By the time of the New Palace Period (1700-1450 BCE), most of the peak sanctuaries appear to have fallen out of use. The only active ones were those near the major temple complexes, with each complex apparently overseeing the nearest peak sanctuary. For instance, the peak sanctuary at Mt. Dikte was associated with the temple complex at Knossos. The temple at Phaistos was in charge of the peak sanctuary at Mt. Ida, and the Zakros temple ‘owned’ the one at Traostalos. The peak sanctuary at Petsofas was administered by one of the nearby temples in eastern Crete – Zakros, Petras, or Palaikastro – though we can’t be sure which one at this time.

Along with the reduction in the number of active peak sanctuaries, the New Palace Period also saw a change in the kinds of offerings that were left there. Instead of the rustic terracotta figurines, the sanctuaries received offerings of beads, jewelry, stone vessels, and bronze figurines. These are more expensive items, suggesting that pilgrimages to the peak sanctuaries had become an elite activity, open only to a select few. It’s possible that the temple complexes required some kind of ‘price of admission’ to the peak sanctuaries (perhaps a donation to the temple), thus restricting access only to those who could afford it.

Both the Moon and the Sun were important aspects of Minoan astronomy and religion, and we see this fact reflected in the orientations and archaeological evidence of the peak sanctuaries. Göran Henriksson and Mary Blomberg’s research into the peak sanctuaries reveals that the Minoans used these places not just for religious pilgrimages, but as astronomical observatories as well. This makes sense, due to the extended visibility from the mountaintops.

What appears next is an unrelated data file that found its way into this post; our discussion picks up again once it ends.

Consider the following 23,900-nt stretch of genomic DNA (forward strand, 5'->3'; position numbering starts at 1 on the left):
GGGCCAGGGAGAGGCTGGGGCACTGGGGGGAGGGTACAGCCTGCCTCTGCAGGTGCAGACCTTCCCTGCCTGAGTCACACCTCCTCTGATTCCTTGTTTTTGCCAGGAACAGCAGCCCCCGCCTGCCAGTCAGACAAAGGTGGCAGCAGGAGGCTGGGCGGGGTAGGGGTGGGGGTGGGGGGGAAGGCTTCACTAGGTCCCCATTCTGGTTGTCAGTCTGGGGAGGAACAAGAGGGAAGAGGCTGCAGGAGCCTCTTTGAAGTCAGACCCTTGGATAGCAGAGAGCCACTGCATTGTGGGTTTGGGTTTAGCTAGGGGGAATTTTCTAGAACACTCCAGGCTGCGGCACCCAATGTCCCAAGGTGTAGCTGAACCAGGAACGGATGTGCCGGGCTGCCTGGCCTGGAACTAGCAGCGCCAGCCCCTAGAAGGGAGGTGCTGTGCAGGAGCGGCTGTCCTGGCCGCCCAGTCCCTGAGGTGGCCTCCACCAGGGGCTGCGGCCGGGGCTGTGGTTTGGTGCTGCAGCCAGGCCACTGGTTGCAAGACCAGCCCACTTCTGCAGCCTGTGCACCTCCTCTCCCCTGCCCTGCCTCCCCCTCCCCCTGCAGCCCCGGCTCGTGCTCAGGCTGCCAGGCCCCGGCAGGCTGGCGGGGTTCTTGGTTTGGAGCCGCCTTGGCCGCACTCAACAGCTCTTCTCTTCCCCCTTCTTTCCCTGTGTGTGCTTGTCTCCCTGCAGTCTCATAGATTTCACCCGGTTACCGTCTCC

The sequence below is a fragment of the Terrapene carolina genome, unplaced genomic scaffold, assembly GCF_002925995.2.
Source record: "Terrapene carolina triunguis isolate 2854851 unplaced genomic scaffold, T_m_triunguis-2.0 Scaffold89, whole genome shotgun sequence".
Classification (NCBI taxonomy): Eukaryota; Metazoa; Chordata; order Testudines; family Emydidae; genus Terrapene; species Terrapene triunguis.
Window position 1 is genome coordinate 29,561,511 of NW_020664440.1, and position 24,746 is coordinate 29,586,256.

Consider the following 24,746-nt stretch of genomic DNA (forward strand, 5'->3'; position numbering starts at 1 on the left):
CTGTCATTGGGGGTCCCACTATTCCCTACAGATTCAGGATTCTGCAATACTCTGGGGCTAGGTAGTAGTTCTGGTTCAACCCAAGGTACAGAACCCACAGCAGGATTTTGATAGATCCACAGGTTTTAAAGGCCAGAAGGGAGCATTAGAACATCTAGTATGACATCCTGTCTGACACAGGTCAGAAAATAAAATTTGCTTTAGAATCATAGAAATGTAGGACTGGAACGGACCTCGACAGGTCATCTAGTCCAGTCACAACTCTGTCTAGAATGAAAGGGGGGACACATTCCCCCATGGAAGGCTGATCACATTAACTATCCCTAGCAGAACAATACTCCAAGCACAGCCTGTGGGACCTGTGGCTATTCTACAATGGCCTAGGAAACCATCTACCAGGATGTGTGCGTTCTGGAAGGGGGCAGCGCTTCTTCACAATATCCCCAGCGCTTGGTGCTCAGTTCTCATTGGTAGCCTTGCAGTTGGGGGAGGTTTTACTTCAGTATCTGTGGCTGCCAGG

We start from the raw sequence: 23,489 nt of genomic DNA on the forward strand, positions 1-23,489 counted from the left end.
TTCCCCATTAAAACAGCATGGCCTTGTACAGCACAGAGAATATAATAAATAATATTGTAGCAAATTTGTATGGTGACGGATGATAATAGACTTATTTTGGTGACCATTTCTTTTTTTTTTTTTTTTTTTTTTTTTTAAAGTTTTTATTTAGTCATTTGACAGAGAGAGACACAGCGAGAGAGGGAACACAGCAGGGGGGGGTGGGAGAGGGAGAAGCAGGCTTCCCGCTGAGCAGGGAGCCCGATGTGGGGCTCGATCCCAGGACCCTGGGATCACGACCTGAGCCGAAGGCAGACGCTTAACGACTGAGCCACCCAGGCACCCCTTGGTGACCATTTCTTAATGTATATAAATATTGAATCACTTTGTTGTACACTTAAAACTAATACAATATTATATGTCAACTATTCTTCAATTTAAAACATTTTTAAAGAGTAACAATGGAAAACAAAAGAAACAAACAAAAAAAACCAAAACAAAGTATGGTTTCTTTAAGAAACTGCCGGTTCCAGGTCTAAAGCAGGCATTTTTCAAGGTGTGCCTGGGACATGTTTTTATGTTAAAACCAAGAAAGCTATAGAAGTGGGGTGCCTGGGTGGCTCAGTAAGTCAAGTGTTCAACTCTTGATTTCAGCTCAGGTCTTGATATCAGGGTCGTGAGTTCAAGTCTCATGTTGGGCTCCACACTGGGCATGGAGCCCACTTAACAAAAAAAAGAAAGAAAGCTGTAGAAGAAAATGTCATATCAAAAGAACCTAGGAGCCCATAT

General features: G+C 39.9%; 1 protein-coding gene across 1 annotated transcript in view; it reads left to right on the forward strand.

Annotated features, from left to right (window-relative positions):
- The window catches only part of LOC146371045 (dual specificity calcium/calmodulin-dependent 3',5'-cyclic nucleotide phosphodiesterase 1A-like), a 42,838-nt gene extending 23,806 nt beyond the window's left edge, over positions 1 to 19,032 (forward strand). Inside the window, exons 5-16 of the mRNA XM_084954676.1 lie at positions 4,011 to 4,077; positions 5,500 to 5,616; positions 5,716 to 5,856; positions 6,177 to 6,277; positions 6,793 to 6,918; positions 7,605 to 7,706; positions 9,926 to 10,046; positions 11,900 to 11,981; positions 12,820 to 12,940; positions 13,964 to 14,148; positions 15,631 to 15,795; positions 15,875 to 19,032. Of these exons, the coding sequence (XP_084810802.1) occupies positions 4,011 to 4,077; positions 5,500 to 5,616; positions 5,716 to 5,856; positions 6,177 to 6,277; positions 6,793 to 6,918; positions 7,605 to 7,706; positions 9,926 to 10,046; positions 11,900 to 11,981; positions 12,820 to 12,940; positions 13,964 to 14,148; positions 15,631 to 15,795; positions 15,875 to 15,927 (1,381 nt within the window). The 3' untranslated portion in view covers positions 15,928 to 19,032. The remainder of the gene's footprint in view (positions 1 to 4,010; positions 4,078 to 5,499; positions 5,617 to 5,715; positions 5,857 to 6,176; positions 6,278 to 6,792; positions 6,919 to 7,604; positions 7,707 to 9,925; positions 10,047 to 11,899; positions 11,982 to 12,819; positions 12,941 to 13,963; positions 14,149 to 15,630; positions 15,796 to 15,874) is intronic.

The Minoan calendar combined the cycles of the Moon and the Sun (as well as Venus, but that’s a post for another time). In ancient Crete, the new year was celebrated at the time of Autumn Equinox, when the ‘dead time’ of summer was over and the renewing rains began in the Mediterranean climate. Blomberg and Henriksson’s research shows that the calendar was recalibrated and the new year officially began at a particular phase of the Moon on or immediately after the Autumn Equinox.

This ‘particular phase’ was probably the heliacal rising of the Moon, what is sometimes called Diana’s bow. This is the first sliver of the newly-waxing Moon you can see above the western horizon just after the Sun sets, and this narrow crescent Moon sets soon after. This was the first day of the month in many ancient cultures – not the day of the New Moon, when the Moon is invisible. The New Moon was considered a ‘bad luck day’ throughout the ancient world because it’s the day on which solar eclipses can occur.